100 Agencies: The Hobart Group

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Lisa Bair, founder and chief executive officer
Lisa Bair, founder and chief executive officer

Healthcare-first agencies aren't usually in the business of commemorating unofficial milestones, or even celebrating them privately. But if anyone had the right to crow in 2011, it was Hobart Group Holdings. Over the course of a year, the company more than doubled its headcount—from 50 to 108—and opened a third agency under the HGH banner (Hobart Core in Chicago, which joins Hobart Forte in New York and The Hobart Group in New Jersey). And according to Lisa Bair, founder and chief executive officer of Hobart Group Holdings, more good news is likely to follow for the agency in 2012: after ending 2011 with a shade under $18 million in revenue, the company is on pace to generate $30 million in 2012.

All of this is to say: Hobart had a pretty OK year, even as Bair underplays it when asked to comment. “What I'd say is that a lot of things broke really well for us,” she says. “We're in a good position in the marketplace.”

That position is defined by a strict focus on the payer-marketing space. Years ago, Hobart rooted itself firmly in the specialist camp, rather than attempt to compete with generalists that were five times its size. “Affordable access—that's where we've gotten our traction and that's where we think the industry is headed,” Bair notes. “We're not going to start doing consumer marketing or provider marketing. We know who we are.”

 

That single-mindedness led to Hobart's three major wins of the last 12 months. Pharma giants Astellas, Baxter and Sanofi tapped the company as their payer-marketing AOR. Combined with Hobart's continued work for Lilly—which handed over additional brands to the agency during 2011—the Astellas and Baxter wins prompted the opening of the agency's Chicago outpost. “We needed client coverage in those areas. Being in front of the client really cements those relationships,” Bair says, adding that Hobart is planning to use the new Chicago office “as a gateway to the West Coast.”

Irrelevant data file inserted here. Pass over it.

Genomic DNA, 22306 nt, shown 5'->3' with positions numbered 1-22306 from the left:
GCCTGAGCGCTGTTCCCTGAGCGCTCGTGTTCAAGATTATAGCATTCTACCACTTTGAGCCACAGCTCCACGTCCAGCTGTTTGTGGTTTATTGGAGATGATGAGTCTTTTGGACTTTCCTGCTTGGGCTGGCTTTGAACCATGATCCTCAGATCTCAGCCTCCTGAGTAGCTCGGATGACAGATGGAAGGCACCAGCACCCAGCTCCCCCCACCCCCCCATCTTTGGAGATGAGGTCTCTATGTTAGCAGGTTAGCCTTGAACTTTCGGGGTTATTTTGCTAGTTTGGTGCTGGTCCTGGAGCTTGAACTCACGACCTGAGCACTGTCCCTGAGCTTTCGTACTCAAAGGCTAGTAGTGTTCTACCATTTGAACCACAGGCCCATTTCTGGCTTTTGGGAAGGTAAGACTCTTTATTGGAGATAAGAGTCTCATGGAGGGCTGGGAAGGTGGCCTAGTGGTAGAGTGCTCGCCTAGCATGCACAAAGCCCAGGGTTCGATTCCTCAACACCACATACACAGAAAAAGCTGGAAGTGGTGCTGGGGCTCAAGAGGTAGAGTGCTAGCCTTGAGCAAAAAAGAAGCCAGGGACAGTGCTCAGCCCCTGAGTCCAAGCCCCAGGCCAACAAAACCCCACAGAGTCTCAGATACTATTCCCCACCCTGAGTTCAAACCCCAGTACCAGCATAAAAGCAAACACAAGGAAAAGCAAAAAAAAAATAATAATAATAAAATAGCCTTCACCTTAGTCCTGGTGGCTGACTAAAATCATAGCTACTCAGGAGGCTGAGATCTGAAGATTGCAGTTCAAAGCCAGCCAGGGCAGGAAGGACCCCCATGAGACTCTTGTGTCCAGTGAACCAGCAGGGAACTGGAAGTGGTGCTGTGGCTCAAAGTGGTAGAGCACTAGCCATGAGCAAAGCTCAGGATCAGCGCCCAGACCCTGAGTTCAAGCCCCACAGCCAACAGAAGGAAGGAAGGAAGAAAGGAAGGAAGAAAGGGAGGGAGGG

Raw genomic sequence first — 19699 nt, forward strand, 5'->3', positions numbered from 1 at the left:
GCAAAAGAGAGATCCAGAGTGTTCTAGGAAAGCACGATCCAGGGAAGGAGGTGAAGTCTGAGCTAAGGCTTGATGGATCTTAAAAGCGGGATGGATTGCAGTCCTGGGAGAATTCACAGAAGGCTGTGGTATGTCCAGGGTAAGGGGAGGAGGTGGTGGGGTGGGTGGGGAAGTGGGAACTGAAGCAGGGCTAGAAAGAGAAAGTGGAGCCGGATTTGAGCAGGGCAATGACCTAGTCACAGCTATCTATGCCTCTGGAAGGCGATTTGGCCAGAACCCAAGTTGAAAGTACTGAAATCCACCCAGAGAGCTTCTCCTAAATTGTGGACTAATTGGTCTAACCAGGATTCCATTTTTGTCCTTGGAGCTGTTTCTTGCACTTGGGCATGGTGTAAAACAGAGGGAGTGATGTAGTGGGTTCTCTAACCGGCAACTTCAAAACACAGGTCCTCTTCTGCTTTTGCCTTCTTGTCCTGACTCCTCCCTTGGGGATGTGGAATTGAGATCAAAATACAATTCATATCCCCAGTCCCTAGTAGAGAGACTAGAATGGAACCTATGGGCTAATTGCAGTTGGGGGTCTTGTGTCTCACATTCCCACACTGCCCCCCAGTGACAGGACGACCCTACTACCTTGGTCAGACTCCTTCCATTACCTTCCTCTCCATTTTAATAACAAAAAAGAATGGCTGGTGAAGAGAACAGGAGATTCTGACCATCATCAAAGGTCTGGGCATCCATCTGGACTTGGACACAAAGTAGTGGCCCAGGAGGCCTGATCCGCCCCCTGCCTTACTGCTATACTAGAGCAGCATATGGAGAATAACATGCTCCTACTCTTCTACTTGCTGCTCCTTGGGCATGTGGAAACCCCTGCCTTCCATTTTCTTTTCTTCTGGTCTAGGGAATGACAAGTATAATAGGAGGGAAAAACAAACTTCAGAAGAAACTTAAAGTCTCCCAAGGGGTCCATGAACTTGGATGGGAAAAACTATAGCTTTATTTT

To head the office, Hobart hired Troy Koch, one of two Humana veterans who were added to staff in upper-level posts this year. The other was Dan Vanderpoel, who joined the firm's strategic services group. “We've maxed out our space in New Jersey and New York, so we're going to focus our growth on Chicago,” Bair says. “It's a commitment to our clients there and a commitment to the region.”

Of course, with the recent success comes an expected headache: managing the accompanying growth, while maintaining a high level of client service and producing solid, thoughtful creative. Bair reports no problems to date, owing to a longstanding focus on company culture.

“That's the question that you can't really answer until you've already proven you're up to the task: How do you continue to deliver that quality creative and innovate when there's so much going on?,” she says. “I think the one thing that is unifying across Hobart companies is that attention to what's going on within. We've got our guiding principles and we've got our monthly awards. It's always top of mind: This is the way we measure success and this is the way we evaluate our own performance.”

As for building on Hobart's recent successes, look for the company to form an alliance or two around payer data analytics—the development of what Bair calls “breakout market offerings.” A west coast office could be in the cards as well, should client demand continue to surge.
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